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Promoting Culture Change with the Arch Collaborative

Most healthcare leaders have already found that their organizations have problems. Learning specific details about those problems and the deciding how to tackle them is more difficult to do. For Northwestern Memorial Health Care, participating in the Arch Collaborative has sent us in the right direction.

The lessons gleaned from the Collaborative have guided or validated several of our organization’s efforts to improve our overall culture. 

Comparing even our recent past with the status quo is proof that a few key insights, when thoughtfully acted upon, can make an impressive difference.

Then: 
Our clinicians received varied amounts of training, depending on which EMR they used.

Now: 
We use a centralized structure to provide ongoing support and education to all providers.

At the time we participated in the Arch Collaborative survey, our organization was using two EMRs: Cerner’s and Epic’s. The Cerner users didn’t receive much training at all. On the other hand, we were heavily invested in providing training and support to the Epic users.

Our survey results made it quite clear: the clinicians receiving ongoing support were happier. Those clinicians expressed that they felt more comfortable using the EMR and that they had more control over their environment. 

We realized that what doctors really want is for support resources to show up at the elbow, steer the doctors through efficiency boosters, and provide help when changes are made to the EMR.

Today, one of our biggest focuses is to scale our support services. With a centralized support structure, we are now learning how to meet the local campus needs with limited resources from the central training team but local support from physician superusers. 

We hope this will help our clinicians make positive changes, create good habits, and become more effective EMR users.

Then: 
We spent our resources trying to fix the most annoying things in our EMRs.

Now: 
We take the time to learn which changes will be most valuable to our clinicians.

Dealing with problems in the EMR is a necessity in every provider organization. But modifying the things that got the most complaints wasn’t always a helpful approach for us. 

A lot of the EMR-improvement projects our IT team worked on were for specific physicians or physician groups, and non-physicians sometimes got the short end of the stick.

The Arch Collaborative showed us the value of assessing the user experience with the EMR. We also realized that we needed to make the EMR highly usable for each individual, not just the physicians.

Before making decisions about EMR improvements, we now strive to understand the work that our clinicians and physicians do on a daily basis.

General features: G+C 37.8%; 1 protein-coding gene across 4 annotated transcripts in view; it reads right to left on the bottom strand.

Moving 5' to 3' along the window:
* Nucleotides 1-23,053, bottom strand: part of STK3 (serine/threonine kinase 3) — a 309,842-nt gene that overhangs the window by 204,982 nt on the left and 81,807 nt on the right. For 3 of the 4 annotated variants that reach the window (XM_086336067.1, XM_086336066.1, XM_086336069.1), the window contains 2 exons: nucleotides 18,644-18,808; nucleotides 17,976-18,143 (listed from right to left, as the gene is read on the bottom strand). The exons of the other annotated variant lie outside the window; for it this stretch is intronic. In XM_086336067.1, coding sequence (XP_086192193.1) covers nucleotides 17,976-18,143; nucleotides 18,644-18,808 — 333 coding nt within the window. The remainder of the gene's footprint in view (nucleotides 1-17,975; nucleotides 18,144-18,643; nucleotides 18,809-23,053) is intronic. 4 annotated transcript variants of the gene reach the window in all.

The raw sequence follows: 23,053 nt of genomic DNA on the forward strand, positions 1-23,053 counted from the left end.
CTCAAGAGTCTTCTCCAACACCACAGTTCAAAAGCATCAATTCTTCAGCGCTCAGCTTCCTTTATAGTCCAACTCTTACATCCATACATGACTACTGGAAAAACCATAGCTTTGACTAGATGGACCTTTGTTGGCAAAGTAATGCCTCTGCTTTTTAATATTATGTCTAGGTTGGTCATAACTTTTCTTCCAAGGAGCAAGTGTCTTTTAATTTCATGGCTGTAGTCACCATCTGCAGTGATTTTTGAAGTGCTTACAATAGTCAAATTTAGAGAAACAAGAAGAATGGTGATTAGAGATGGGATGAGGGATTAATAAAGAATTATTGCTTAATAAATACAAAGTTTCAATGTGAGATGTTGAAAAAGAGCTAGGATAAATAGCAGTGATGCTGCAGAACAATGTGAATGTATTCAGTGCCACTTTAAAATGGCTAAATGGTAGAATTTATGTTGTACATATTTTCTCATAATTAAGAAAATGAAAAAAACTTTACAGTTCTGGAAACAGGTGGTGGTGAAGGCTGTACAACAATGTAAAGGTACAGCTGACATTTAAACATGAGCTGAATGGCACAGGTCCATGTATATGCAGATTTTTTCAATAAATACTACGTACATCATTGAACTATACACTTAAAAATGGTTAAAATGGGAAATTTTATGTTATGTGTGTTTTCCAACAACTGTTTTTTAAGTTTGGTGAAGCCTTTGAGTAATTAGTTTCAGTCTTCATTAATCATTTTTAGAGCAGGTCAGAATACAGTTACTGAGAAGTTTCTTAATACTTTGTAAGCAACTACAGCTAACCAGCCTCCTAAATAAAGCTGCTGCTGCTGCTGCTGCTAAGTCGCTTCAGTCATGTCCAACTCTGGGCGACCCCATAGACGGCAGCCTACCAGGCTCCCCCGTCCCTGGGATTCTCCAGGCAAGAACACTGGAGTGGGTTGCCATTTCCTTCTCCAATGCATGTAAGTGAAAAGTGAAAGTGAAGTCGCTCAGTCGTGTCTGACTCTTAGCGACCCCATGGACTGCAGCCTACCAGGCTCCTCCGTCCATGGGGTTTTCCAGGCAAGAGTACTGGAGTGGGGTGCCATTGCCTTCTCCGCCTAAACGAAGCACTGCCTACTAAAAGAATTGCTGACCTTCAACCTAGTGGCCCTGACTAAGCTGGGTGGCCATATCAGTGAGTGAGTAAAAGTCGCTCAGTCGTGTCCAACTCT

We are confident that by making the most heavily used EMR functions easier for our employees, we will increase EMR satisfaction throughout our organization.

Then: 
The IT team was blamed when requested EMR improvements came slowly or not at all.

Now: 
Clinical leaders prioritize requests and communicate about which ones will be completed.

In the past, our IT team chose which improvement requests to work on. They hated telling our physicians “No,” so they didn’t—they just put every item on the list and said they’d get to it “eventually.” Sometimes “eventually” turned into “never.”

Our physicians didn’t know which of their requests would actually be granted. They seemed to think, “Maybe if I yell loudly and often enough, someone will choose my problem to work on.” The results were a lot of noise and frustration on both sides of the process.

In our new setup, the prioritization of EMR change requests is done in groups that we call collaboratives. Each collaborative includes leaders from the academic, clinical, and community sides. 

They decide which suggested EMR improvements would meet global needs or add the most to our care quality, revenue, efficiency, or patient safety.

The collaboratives also share with our clinicians the reasoning behind their decisions. Now our physicians know that if they follow the change management process, someone will think critically about their change requests. 

When a request gets turned down, at least the physician has closure. Because of this, our physicians are now more eager to take their best ideas to the collaboratives.

Now: 
We are hard at work implementing ideas from the Arch Collaborative to boost our culture.

Soon: 
We hope further participation in the Arch Collaborative will show us more ways to improve.

The experiences we’ve had thus far with the Arch Collaborative make us excited to learn even more from our fellow Collaborative members and our own employees. In our next Collaborative survey, we plan to add our nurses to the list of participants. 

We’re also eager to see exactly how much our cultural changes have affected our employees and their satisfaction with the EMR.

I’m grateful that we decided to find out how our providers felt about our core systems. Because we and over 130 other organizations measured the usability of our EMRs and the governance surrounding them, all of us can benefit and make meaningful progress toward better healthcare.